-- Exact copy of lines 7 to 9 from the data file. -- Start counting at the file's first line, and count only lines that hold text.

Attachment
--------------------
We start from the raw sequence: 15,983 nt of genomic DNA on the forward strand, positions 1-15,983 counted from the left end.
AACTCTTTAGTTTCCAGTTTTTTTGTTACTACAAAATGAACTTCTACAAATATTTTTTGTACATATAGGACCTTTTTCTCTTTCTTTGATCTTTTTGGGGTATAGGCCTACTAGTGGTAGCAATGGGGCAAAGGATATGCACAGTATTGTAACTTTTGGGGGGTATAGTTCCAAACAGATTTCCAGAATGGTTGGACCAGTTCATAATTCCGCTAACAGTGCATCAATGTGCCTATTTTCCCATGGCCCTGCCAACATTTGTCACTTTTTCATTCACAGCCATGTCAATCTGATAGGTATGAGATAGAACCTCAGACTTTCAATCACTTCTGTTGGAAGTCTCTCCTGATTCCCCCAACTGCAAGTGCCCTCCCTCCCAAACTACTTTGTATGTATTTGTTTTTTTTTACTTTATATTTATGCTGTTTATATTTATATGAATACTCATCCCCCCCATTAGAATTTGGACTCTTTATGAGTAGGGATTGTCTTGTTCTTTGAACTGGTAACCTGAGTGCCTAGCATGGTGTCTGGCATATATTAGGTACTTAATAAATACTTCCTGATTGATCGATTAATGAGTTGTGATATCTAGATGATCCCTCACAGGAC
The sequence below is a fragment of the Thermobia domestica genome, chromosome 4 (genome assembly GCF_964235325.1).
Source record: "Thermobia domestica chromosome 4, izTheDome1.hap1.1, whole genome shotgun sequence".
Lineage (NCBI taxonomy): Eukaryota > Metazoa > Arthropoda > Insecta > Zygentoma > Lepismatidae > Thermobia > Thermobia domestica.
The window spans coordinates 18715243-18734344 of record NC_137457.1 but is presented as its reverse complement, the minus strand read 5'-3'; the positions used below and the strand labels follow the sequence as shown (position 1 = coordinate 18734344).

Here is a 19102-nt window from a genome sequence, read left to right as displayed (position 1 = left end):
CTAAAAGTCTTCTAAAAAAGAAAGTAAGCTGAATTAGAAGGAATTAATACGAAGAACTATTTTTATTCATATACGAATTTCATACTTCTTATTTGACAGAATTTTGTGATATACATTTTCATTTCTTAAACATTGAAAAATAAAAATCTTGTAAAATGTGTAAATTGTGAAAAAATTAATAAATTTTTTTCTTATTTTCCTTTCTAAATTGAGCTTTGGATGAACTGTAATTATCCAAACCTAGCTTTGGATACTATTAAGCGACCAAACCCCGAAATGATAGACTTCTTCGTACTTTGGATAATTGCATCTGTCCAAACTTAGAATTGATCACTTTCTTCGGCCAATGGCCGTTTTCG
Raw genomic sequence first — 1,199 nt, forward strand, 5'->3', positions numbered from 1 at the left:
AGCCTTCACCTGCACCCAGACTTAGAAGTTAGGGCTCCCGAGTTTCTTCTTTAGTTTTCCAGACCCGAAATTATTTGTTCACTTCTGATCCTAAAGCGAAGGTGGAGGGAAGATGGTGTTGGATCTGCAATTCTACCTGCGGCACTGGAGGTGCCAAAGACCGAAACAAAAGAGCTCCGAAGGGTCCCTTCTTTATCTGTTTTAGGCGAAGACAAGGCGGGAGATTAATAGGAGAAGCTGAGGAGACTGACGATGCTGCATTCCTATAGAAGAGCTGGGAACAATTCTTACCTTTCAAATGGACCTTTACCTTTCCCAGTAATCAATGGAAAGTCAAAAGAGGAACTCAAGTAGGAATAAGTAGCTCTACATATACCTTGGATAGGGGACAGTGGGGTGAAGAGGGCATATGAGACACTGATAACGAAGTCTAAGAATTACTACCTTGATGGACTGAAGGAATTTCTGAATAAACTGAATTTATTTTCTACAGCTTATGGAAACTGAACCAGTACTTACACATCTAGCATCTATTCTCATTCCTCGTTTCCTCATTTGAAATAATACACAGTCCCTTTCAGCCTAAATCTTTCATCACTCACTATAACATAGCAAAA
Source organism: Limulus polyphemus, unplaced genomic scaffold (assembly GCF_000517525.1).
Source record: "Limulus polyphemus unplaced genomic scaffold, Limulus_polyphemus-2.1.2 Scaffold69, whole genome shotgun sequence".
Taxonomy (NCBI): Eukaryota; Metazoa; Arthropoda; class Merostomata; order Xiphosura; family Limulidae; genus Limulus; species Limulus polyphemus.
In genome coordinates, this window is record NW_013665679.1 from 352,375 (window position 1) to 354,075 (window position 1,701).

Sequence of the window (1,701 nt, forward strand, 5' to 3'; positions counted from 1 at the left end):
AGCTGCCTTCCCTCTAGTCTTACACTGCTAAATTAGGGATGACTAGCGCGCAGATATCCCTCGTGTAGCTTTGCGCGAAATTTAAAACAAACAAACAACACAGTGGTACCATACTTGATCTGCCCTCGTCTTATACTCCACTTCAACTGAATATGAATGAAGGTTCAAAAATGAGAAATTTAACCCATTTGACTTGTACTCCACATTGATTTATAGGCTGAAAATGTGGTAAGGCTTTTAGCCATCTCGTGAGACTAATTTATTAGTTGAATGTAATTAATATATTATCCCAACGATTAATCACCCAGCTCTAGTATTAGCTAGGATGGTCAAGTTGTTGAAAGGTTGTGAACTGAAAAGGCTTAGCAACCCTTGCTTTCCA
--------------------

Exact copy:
Here is a 19102-nt window from a genome sequence, read left to right as displayed (position 1 = left end):
CTAAAAGTCTTCTAAAAAAGAAAGTAAGCTGAATTAGAAGGAATTAATACGAAGAACTATTTTTATTCATATACGAATTTCATACTTCTTATTTGACAGAATTTTGTGATATACATTTTCATTTCTTAAACATTGAAAAATAAAAATCTTGTAAAATGTGTAAATTGTGAAAAAATTAATAAATTTTTTTCTTATTTTCCTTTCTAAATTGAGCTTTGGATGAACTGTAATTATCCAAACCTAGCTTTGGATACTATTAAGCGACCAAACCCCGAAATGATAGACTTCTTCGTACTTTGGATAATTGCATCTGTCCAAACTTAGAATTGATCACTTTCTTCGGCCAATGGCCGTTTTCG
Raw genomic sequence first — 1,199 nt, forward strand, 5'->3', positions numbered from 1 at the left: